Chris Combs’ column below addresses a very confusing issue – who is responsible for the costs of putting up a pool barrier, the tenant or the landlord.
In the example Chris uses below, it seems that if the landlord had told the the prospective tenant that the tenant would have to pay for any required pool barriers, then the tenant would have had to pay for the barriers.
However, since the landlord didn’t inform the tenant about the cost, the landlord may have to pay for the pool barrier.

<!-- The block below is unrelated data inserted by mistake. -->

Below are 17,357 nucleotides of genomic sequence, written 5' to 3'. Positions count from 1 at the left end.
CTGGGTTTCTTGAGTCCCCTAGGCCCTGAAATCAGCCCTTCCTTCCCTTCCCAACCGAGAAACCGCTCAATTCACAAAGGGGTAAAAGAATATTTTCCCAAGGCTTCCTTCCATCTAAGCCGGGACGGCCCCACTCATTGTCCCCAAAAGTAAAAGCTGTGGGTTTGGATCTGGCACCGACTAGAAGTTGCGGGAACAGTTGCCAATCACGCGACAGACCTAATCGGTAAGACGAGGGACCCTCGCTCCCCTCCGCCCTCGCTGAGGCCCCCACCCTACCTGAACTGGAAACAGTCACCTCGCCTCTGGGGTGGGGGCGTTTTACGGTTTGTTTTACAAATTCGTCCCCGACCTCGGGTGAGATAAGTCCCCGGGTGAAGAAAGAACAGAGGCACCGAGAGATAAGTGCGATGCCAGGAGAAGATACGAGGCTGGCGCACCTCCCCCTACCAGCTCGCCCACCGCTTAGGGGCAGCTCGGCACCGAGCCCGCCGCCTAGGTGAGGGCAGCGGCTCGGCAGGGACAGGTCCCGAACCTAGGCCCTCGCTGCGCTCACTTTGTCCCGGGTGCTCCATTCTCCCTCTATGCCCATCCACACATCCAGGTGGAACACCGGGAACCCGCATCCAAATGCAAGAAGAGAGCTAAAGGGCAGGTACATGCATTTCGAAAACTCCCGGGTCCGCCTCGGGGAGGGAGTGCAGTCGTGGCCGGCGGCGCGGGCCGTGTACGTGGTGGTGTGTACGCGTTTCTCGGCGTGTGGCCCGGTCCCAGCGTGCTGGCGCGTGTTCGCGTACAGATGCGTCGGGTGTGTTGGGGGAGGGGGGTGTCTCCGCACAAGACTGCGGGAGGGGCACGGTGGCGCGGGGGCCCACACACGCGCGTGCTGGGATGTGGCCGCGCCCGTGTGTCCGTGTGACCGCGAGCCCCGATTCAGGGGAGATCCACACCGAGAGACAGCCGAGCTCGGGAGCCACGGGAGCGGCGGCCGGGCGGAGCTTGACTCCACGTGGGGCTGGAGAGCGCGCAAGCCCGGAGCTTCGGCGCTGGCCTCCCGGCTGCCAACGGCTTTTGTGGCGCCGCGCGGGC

If a landlord has never had tenants with children before, he may not have pool barriers.
A landlord, of course, can not discriminate against tenants with children. He can’t say, “I’m sorry we don’t have pool barriers so we can’t rent to you since you have small children.”
If a new tenant with children plans to move in and triggers the pool safety requirements, somebody’s gotta pay for the pool barriers.
Who pays? Well… it depends. Just be aware it’s a super complex issue.